Read more: Questions you should ask college coaches and questions they may ask you

They are open-minded

Successful recruits always have one thing in common when it comes to their target list: they include a variety of schools. Even though D1 is the most appealing for a lot of student-athletes, it’s not always the right fit for one reason or another. Having tunnel vision can really set you back. Instead, create a target list that includes all of the divisions and research schools beyond athletics. After all, finding the right college fit is about more than just finding a place you can compete. You have to consider several other factors, such as the size of the school, how far it is from home, how much free time you’ll have, where you’ll live, what majors are offered, etc. In the end, you’ll find that giving yourself options—and not narrowing your search immediately—will provide the most opportunities.

Read more: How to build your target list

They stay organized, respond quickly and follow instructions

It may seem easy enough: a college coach emails you, so naturally, you reply. But with all the moving parts of the recruiting process and the flood of generic materials you may receive—like recruiting questionnaires—you could accidentally overlook a communication. And when this happens, coaches tend to move on to other prospects because they assume the student-athlete isn’t interested. Top-tier recruits, on the other hand, keep an organized list of their coach communications and respond promptly when they receive something, whether it’s a personalized direct message or a generic camp invitation. And even more, they carefully read what the coach has sent and follow all of the coach’s instructions. More likely than not, they’ll ask you to complete a task, and you need to show your ability to follow instructions.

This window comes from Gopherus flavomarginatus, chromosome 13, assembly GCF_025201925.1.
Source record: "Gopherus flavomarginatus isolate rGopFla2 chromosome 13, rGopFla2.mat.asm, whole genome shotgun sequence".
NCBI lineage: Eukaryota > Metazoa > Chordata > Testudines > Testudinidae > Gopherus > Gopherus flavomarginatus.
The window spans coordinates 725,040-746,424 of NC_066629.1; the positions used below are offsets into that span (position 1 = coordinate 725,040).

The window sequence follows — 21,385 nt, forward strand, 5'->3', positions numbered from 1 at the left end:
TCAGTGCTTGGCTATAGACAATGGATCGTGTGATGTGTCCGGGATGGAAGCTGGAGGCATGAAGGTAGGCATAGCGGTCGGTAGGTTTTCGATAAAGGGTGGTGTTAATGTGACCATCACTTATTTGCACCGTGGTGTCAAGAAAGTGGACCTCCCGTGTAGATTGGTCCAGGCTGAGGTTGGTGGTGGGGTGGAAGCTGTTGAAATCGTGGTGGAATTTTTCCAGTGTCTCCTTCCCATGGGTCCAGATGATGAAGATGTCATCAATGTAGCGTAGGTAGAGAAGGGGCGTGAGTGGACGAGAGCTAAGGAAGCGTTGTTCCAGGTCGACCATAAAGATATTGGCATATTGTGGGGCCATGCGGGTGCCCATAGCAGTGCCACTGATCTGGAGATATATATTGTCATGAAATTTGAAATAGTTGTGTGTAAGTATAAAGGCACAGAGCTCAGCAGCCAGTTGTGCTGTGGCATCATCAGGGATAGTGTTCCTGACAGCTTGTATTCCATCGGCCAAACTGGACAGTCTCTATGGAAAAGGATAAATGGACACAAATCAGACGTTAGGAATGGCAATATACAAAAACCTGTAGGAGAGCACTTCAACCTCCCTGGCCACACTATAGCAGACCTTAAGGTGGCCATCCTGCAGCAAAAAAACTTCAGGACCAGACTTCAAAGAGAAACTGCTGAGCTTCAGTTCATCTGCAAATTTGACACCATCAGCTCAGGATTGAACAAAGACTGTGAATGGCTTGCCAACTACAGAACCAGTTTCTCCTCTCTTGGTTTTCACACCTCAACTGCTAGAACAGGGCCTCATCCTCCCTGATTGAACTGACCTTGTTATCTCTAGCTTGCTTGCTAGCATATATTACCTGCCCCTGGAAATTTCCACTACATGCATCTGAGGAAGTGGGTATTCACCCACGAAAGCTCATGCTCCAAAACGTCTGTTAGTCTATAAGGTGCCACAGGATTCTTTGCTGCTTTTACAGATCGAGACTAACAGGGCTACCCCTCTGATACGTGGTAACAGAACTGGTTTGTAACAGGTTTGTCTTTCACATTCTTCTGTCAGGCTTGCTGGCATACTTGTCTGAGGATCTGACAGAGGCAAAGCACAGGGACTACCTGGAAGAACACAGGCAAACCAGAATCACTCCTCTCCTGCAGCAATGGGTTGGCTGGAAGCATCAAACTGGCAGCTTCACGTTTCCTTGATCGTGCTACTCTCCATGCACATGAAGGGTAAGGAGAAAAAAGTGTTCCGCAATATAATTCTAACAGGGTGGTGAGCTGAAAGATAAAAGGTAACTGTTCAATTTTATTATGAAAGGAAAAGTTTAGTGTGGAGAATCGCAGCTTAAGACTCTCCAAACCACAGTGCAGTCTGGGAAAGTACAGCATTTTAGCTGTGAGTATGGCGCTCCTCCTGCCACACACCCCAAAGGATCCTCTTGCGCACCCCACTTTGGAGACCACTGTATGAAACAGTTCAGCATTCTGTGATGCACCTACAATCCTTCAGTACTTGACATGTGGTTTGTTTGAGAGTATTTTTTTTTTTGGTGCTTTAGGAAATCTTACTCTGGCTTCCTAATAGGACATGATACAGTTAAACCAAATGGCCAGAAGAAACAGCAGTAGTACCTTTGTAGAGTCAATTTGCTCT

They want a scholarship, but don’t ask for it

There’s a difference between asking “for” and asking “about” a scholarship. Student-athletes who get recruited ask about them. For example, they ask the coach what kind of athlete they’re looking to recruit and what qualities would put them at the top of their list. It’s actually your responsibility to figure out what you need to do to earn a scholarship spot on the team. If you simply just ask for the scholarship, you’re making the coach solely determine if you’re qualified for it. Instead, you want to be proactive in showing them how you’d make an impact on the team and can earn a scholarship.

Read more: Everything you need to know about athletic scholarships

When you take a step back and look at these five traits, what you begin to see is that there’s nothing remarkable–there’s no magic trick. It’s really just about doing your research, putting in the hard work, keeping your focus and staying determined.